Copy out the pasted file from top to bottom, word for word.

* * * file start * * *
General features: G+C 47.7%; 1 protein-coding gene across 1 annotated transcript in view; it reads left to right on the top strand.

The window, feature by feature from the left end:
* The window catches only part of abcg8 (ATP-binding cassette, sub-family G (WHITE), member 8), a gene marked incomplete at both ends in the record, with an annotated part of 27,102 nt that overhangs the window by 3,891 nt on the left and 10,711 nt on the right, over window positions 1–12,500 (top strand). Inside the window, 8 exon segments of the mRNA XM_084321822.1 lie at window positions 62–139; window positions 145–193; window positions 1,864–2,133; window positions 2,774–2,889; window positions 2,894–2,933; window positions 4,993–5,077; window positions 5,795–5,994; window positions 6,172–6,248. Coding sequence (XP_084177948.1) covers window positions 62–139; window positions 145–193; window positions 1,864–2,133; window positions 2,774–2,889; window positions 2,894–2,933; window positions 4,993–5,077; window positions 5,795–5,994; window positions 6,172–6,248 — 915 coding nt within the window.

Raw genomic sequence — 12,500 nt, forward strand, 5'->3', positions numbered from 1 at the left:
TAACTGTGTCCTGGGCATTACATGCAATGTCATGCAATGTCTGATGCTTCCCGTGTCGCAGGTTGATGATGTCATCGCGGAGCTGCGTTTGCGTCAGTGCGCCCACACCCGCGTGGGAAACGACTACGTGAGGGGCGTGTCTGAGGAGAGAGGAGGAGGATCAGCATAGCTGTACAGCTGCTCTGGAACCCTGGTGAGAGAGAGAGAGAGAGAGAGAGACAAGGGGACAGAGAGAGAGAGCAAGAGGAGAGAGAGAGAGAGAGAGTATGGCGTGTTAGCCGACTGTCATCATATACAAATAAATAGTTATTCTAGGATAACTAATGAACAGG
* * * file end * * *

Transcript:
General features: G+C 47.7%; 1 protein-coding gene across 1 annotated transcript in view; it reads left to right on the top strand.

The window, feature by feature from the left end:
* The window catches only part of abcg8 (ATP-binding cassette, sub-family G (WHITE), member 8), a gene marked incomplete at both ends in the record, with an annotated part of 27,102 nt that overhangs the window by 3,891 nt on the left and 10,711 nt on the right, over window positions 1–12,500 (top strand). Inside the window, 8 exon segments of the mRNA XM_084321822.1 lie at window positions 62–139; window positions 145–193; window positions 1,864–2,133; window positions 2,774–2,889; window positions 2,894–2,933; window positions 4,993–5,077; window positions 5,795–5,994; window positions 6,172–6,248. Coding sequence (XP_084177948.1) covers window positions 62–139; window positions 145–193; window positions 1,864–2,133; window positions 2,774–2,889; window positions 2,894–2,933; window positions 4,993–5,077; window positions 5,795–5,994; window positions 6,172–6,248 — 915 coding nt within the window.

Raw genomic sequence — 12,500 nt, forward strand, 5'->3', positions numbered from 1 at the left:
TAACTGTGTCCTGGGCATTACATGCAATGTCATGCAATGTCTGATGCTTCCCGTGTCGCAGGTTGATGATGTCATCGCGGAGCTGCGTTTGCGTCAGTGCGCCCACACCCGCGTGGGAAACGACTACGTGAGGGGCGTGTCTGAGGAGAGAGGAGGAGGATCAGCATAGCTGTACAGCTGCTCTGGAACCCTGGTGAGAGAGAGAGAGAGAGAGAGAGACAAGGGGACAGAGAGAGAGAGCAAGAGGAGAGAGAGAGAGAGAGAGTATGGCGTGTTAGCCGACTGTCATCATATACAAATAAATAGTTATTCTAGGATAACTAATGAACAGG